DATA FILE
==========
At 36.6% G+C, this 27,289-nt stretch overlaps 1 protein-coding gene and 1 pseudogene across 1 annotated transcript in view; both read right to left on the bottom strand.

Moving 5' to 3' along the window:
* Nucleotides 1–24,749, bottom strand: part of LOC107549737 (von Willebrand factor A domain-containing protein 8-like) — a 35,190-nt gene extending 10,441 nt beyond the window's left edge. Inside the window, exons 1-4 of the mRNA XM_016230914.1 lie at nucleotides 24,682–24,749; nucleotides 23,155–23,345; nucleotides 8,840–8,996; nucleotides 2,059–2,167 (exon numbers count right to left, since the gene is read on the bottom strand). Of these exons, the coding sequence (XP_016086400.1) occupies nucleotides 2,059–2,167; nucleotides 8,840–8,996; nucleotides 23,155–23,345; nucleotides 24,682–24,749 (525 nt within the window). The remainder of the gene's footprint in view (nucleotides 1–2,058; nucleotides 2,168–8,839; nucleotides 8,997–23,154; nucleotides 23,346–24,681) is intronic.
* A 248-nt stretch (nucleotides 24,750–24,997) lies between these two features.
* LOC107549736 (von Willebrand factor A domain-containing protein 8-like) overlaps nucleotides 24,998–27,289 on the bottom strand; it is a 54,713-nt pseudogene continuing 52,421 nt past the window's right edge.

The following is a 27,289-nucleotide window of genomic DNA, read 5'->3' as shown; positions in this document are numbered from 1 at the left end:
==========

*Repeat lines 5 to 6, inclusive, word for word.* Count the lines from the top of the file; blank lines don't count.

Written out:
* LOC107549736 (von Willebrand factor A domain-containing protein 8-like) overlaps nucleotides 24,998–27,289 on the bottom strand; it is a 54,713-nt pseudogene continuing 52,421 nt past the window's right edge.

The following is a 27,289-nucleotide window of genomic DNA, read 5'->3' as shown; positions in this document are numbered from 1 at the left end: